Rather than spending time figuring out which courses work best for them, they just pick one, work with it and use it, while focusing much more on some kind of interaction with real natives (or native content) to improve their level. Your energy is better spent on doing something active with your language, not with your product/book research.

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My Japanese Skype Call After One Week

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Please note that this article was written in September 2013. In a change to my initial plan to wait a month before uploading conversations, here is my 10-day update – a video entirely in Japanese, and absolutely and utterly non-scripted (apart from the intro). I simply messaged my Facebook page, targetting just those in Japan, […]

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My Conversation in Polish After One Hour’s Learning

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As you saw last week, I challenged myself to take five hours to learn enough Polish to help me get by on my brief visit to Warsaw.

In the end, I didn’t actually do that as planned… because I was so busy preparing for my TEDx talk (which will be completely different to the other one I gave, but still with the same topic of encouraging adult language learners – online in the next month or two), and working on my secret 3-month contract, that I only had two hours total time to invest into learning Polish.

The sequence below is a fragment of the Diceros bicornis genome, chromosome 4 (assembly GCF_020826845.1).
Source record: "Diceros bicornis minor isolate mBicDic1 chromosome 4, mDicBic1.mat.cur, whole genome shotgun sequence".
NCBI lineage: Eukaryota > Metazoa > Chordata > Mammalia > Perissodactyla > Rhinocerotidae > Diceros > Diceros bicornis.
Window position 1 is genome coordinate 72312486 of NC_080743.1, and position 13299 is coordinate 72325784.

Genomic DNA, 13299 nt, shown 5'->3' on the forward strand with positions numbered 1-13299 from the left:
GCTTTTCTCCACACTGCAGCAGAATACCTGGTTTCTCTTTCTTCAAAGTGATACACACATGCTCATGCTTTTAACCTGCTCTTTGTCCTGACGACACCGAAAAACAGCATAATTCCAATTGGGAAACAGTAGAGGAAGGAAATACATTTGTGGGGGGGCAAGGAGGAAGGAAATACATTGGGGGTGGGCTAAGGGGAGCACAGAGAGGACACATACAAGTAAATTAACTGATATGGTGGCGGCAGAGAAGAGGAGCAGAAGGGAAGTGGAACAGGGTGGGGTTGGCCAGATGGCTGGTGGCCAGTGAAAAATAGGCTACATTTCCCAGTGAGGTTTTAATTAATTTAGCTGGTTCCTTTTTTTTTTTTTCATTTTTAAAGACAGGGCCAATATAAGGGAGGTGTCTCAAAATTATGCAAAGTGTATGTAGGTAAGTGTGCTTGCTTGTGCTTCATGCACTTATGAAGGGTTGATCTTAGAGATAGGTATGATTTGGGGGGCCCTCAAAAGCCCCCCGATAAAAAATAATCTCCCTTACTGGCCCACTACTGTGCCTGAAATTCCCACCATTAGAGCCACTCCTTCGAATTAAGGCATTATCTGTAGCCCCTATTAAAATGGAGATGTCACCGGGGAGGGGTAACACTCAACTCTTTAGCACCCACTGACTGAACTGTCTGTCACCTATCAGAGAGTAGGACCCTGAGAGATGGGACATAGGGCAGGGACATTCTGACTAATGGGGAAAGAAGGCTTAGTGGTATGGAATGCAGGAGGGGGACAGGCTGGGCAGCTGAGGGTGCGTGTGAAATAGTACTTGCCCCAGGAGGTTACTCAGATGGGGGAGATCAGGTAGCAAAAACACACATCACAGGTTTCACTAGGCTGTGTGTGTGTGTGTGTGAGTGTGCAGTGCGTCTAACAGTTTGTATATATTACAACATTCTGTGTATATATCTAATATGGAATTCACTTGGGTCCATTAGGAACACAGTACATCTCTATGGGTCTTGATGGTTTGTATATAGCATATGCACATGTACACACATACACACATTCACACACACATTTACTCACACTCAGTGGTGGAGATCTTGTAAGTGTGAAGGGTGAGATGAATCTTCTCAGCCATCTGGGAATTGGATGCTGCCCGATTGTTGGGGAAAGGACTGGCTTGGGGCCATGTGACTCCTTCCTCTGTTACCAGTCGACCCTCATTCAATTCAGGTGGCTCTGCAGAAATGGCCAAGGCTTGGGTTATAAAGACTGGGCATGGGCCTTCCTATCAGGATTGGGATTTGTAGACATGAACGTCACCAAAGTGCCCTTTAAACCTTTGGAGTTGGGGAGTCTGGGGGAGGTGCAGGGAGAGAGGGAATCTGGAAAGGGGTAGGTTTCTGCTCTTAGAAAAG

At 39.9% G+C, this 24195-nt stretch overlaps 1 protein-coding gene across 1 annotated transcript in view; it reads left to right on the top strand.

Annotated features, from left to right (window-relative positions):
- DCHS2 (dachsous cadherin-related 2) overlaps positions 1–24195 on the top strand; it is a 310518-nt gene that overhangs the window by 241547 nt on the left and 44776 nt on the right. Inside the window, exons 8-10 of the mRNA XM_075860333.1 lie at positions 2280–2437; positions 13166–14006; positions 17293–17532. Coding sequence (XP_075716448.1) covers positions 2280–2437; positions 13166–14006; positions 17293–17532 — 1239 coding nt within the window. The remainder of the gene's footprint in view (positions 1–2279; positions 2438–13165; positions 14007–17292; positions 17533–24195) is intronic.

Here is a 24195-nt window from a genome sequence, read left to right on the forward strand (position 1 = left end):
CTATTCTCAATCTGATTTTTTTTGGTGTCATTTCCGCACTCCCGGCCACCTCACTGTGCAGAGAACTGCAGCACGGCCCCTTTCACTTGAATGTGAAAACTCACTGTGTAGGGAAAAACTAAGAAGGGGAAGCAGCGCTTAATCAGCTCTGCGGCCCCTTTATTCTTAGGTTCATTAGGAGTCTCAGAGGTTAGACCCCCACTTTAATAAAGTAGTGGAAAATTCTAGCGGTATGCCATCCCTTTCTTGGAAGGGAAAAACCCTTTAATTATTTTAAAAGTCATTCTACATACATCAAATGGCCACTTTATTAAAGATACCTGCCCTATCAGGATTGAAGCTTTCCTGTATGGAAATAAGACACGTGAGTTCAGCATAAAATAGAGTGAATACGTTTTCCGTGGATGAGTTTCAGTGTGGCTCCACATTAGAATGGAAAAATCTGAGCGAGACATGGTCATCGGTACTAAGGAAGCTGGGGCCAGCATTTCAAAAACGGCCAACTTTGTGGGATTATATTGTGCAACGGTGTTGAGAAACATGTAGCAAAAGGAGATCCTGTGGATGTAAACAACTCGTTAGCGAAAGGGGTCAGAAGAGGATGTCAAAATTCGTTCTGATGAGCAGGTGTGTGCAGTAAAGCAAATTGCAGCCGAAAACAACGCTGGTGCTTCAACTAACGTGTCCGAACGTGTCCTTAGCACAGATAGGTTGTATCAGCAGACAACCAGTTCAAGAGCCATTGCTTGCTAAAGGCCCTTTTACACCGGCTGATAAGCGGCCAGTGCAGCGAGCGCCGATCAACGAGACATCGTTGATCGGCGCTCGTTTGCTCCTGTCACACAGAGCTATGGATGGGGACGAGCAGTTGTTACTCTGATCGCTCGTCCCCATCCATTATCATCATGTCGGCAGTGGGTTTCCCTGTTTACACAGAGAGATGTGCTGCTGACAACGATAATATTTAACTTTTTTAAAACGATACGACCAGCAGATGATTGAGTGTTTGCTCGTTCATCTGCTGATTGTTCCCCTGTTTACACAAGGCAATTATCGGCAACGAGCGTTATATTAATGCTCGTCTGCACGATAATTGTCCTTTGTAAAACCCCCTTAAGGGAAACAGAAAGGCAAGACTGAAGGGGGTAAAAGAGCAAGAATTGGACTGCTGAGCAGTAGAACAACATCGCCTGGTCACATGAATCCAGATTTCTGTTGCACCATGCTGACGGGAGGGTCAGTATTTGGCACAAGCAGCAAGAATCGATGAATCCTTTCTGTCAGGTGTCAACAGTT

Despite having even less time than I initially planned, I was pleased to learn what I needed and can even share the results with you on video!

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Tim Ferriss, interview on language learning

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Today I’m very happy to share an interview I did with New York Times best selling author, Tim Ferriss.

He got his fame initially for writing the 4 hour workweek, followed it up with the 4 hour body, and has just released the third in the series, the 4 hour chef.

The first book was about working well, and he inspired a lot of people to go location independent and start their own businesses after reading it (although I had been travelling for several years already myself when I first read his book), his second book was about living healthily, and to complete his healthy-wealthy-wise series, his final book is about how to learn.